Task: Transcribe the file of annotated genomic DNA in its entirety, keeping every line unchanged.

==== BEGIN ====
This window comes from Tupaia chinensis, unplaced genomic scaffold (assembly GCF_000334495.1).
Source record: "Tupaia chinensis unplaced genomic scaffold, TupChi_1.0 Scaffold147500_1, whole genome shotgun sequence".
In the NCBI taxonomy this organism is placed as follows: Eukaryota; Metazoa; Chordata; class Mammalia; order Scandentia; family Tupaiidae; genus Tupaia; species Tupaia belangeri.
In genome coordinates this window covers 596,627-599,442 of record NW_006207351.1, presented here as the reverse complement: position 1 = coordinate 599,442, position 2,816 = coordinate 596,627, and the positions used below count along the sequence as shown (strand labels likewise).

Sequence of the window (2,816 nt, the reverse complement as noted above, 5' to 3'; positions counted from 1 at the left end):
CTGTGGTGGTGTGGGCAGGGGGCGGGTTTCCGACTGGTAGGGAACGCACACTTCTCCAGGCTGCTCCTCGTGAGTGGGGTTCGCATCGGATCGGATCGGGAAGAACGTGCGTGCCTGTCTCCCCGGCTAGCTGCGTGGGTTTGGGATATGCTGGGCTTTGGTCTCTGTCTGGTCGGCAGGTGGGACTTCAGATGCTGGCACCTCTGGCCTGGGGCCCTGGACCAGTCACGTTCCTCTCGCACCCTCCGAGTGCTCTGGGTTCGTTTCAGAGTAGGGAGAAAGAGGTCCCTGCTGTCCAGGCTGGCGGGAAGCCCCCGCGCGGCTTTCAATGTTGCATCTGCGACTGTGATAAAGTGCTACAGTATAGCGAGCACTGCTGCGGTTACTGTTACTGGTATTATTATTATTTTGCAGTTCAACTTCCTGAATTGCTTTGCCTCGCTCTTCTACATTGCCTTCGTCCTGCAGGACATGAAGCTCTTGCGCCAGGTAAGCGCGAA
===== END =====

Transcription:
This window comes from Tupaia chinensis, unplaced genomic scaffold (assembly GCF_000334495.1).
Source record: "Tupaia chinensis unplaced genomic scaffold, TupChi_1.0 Scaffold147500_1, whole genome shotgun sequence".
In the NCBI taxonomy this organism is placed as follows: Eukaryota; Metazoa; Chordata; class Mammalia; order Scandentia; family Tupaiidae; genus Tupaia; species Tupaia belangeri.
In genome coordinates this window covers 596,627-599,442 of record NW_006207351.1, presented here as the reverse complement: position 1 = coordinate 599,442, position 2,816 = coordinate 596,627, and the positions used below count along the sequence as shown (strand labels likewise).

Sequence of the window (2,816 nt, the reverse complement as noted above, 5' to 3'; positions counted from 1 at the left end):
CTGTGGTGGTGTGGGCAGGGGGCGGGTTTCCGACTGGTAGGGAACGCACACTTCTCCAGGCTGCTCCTCGTGAGTGGGGTTCGCATCGGATCGGATCGGGAAGAACGTGCGTGCCTGTCTCCCCGGCTAGCTGCGTGGGTTTGGGATATGCTGGGCTTTGGTCTCTGTCTGGTCGGCAGGTGGGACTTCAGATGCTGGCACCTCTGGCCTGGGGCCCTGGACCAGTCACGTTCCTCTCGCACCCTCCGAGTGCTCTGGGTTCGTTTCAGAGTAGGGAGAAAGAGGTCCCTGCTGTCCAGGCTGGCGGGAAGCCCCCGCGCGGCTTTCAATGTTGCATCTGCGACTGTGATAAAGTGCTACAGTATAGCGAGCACTGCTGCGGTTACTGTTACTGGTATTATTATTATTTTGCAGTTCAACTTCCTGAATTGCTTTGCCTCGCTCTTCTACATTGCCTTCGTCCTGCAGGACATGAAGCTCTTGCGCCAGGTAAGCGCGAA